Monday, April 12, 2010

Conflict of Interest and the Cost of Medical Care

Every now and then there are media reports about the big bucks that drug and medical equipment companies spend on physicians for “conferences,” “seminars,” “research” and other cover events for the payment of money or the gifting of travel.

We’ve all been in an examination room and seen that pretty much everything in it is labeled with the name of a provider. We’ve seen the good-looking young men and women “just checking in” with the receptionist to see if Doctor (why is there no “the” in front of the noun in the medical field?) so and so “had a moment.” When told no, or it would be a while, they smiled and left some pens, pads and a box of cookies.

A few years back, I had some peripheral contact with a company whose entire business plan was catering lunches for drug and equipment companies’ “learning lunches” at doctors’ offices.

I’m pretty sure that a physician wouldn’t prescribe a drug or treatment that would harm me because of a free pad, pen, lunch or even a seminar fee and all expenses at an expensive resort; but, might he or she prescribe a drug that just might not be the absolute best, or might be a tad more expensive because of the bribes?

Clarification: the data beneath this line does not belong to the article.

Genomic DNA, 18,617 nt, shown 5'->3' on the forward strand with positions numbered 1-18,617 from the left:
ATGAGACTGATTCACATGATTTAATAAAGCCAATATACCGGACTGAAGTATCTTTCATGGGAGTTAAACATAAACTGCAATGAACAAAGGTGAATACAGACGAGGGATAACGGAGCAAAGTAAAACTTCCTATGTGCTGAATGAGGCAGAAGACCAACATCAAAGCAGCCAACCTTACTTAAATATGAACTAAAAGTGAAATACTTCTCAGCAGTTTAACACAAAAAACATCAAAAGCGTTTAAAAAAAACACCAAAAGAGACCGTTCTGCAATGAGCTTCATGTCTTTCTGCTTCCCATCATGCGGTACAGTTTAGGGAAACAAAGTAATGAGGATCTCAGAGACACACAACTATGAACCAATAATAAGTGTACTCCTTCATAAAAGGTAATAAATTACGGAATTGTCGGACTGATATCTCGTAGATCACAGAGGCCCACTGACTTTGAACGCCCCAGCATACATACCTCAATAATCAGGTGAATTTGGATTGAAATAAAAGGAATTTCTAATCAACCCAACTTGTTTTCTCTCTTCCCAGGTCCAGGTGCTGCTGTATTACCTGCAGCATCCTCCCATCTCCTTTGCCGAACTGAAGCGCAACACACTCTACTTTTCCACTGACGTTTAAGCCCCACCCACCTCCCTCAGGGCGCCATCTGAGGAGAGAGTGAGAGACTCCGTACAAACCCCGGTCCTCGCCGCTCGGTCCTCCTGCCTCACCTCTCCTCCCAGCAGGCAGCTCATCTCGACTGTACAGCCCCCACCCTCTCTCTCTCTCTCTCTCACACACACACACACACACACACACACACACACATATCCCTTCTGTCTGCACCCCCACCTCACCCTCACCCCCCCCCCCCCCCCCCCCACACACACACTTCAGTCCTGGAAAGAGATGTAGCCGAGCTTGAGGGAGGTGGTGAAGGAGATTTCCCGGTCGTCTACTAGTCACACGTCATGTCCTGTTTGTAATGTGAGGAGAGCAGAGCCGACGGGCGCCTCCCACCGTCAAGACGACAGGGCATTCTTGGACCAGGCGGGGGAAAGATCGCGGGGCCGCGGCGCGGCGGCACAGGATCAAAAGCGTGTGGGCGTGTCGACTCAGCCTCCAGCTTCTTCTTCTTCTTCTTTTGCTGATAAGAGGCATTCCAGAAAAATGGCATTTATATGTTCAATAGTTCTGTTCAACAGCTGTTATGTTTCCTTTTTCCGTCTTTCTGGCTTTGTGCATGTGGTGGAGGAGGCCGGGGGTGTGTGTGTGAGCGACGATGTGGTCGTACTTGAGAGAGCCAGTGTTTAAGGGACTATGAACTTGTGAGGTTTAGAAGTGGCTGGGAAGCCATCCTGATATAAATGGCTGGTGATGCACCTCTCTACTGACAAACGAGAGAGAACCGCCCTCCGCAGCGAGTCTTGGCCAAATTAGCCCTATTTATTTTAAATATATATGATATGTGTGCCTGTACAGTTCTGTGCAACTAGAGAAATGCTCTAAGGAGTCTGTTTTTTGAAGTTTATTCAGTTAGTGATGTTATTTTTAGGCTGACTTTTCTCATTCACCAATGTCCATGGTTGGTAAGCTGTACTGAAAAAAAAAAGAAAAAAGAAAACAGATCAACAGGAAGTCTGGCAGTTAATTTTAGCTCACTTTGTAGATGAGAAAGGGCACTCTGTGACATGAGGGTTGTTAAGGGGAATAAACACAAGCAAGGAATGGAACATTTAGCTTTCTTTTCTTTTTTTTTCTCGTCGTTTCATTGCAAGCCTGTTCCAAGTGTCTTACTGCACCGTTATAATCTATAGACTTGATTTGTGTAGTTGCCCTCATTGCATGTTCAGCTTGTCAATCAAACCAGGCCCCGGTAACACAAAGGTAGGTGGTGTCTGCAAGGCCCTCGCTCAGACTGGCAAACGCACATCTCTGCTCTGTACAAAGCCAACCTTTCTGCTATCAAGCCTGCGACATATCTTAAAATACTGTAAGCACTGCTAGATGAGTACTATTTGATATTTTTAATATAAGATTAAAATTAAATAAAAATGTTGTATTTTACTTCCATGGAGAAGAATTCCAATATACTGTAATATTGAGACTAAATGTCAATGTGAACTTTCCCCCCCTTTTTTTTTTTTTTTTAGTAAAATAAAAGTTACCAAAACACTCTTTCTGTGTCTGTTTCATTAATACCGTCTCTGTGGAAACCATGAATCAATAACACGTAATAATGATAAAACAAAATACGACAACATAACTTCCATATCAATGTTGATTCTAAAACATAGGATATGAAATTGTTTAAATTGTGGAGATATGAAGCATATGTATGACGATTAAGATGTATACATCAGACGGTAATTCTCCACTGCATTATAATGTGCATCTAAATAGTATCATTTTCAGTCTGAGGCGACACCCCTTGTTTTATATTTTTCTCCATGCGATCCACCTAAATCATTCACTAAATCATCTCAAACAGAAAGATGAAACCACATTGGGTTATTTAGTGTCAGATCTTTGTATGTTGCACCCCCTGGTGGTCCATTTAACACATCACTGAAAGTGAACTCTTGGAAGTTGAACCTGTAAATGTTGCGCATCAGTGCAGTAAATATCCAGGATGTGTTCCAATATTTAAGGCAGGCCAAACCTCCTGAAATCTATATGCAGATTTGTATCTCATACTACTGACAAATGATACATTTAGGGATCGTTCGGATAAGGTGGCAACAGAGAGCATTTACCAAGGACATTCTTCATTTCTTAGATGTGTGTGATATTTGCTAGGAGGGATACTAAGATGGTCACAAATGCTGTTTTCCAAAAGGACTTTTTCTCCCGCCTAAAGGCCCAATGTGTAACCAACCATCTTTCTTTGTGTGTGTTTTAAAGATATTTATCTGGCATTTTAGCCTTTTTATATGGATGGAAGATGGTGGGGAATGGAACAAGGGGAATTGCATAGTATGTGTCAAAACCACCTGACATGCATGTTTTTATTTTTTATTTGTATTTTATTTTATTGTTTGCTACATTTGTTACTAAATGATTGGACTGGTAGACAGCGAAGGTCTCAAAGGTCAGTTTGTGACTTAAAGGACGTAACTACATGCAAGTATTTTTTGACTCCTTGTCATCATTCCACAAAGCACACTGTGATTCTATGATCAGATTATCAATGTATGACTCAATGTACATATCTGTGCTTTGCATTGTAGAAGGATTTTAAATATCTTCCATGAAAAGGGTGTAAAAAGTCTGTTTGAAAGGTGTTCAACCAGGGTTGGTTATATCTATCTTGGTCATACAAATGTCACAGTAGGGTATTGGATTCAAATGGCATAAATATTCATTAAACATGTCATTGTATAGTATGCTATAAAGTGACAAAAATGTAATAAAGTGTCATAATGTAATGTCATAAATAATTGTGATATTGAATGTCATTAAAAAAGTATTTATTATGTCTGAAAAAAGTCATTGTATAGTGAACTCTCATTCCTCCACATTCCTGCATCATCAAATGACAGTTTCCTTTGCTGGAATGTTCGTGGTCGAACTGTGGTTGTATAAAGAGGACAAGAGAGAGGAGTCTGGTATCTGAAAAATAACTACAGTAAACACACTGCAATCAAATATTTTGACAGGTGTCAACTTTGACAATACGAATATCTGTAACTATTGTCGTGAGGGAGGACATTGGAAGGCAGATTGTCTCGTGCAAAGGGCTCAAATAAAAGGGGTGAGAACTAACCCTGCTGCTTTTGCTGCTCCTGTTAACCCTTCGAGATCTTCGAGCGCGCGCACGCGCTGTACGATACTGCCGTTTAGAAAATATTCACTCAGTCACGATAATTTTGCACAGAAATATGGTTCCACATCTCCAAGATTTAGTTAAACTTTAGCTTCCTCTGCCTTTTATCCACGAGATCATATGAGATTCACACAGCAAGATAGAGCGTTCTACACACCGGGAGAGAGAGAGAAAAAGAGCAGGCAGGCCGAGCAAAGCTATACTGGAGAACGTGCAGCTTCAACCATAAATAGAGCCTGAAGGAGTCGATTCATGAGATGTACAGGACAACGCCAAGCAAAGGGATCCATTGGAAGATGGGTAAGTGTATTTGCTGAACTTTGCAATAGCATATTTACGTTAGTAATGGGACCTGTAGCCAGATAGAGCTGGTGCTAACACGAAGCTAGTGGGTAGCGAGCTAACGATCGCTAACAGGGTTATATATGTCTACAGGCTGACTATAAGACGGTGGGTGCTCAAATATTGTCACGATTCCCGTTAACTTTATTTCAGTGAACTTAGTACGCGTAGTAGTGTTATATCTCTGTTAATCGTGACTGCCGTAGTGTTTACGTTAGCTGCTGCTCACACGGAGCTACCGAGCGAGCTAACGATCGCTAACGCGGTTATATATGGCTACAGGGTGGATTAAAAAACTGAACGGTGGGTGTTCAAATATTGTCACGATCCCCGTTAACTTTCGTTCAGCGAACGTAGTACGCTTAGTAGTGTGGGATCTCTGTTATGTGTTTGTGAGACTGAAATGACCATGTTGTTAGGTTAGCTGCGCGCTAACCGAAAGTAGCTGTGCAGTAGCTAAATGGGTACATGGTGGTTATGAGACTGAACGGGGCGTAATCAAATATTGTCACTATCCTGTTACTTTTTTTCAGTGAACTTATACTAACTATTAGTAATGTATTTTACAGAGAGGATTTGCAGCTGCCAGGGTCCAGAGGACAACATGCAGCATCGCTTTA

In the same light, might I be “ordered” an MRI at a facility that the physician just happened to be a part owner of?

The answer to both questions is, I think, yes.

Have you ever been in a doctor’s office and been told “you’re due for an xyz test or procedure” and upon inquiry learned that you are “due” because the insurance company will pay for said test or procedure every so often even though it isn’t a medical necessity for you at that particular time?

I wonder if this kind of stuff will change under Obamacare? Probably not. How much do the companies spend on the bribes? How much more than a truly competitive fee for the MRI are you paying? How many medically unnecessary tests and procedures are ordered because someone convinced insurance companies they should pay for them? My thought is that it adds up.


fermicat said...

Judging from the uproar that the new evidence-based guidelines for breast cancer screening caused not long ago, I would guess that the public will demand to have whatever tests they have grown to think are necessary, whether it makes sense for that individual or not.

By the way, under strict new ethics rules at my employer, no one is allowed to take anything free from a vendor. No pencils, pens, mouse pads, toys, free samples, or meals. Not even a mint. We are also not allowed to give vendor samples to our patients.

Posol'stvo the Medved said...

I did some work a while back for a company who's sole purpose was to help pharma companies measure the effectiveness of this type of swag giveaway marketing on how frequently their products were prescribed.

Yeah, Dave. You're kind of on the money here.

But, to balance that out, I also do work for an organization who delivers continuing medical education that is free from influence from the pharma companies. At least, I hope it balances out, kharma-wise.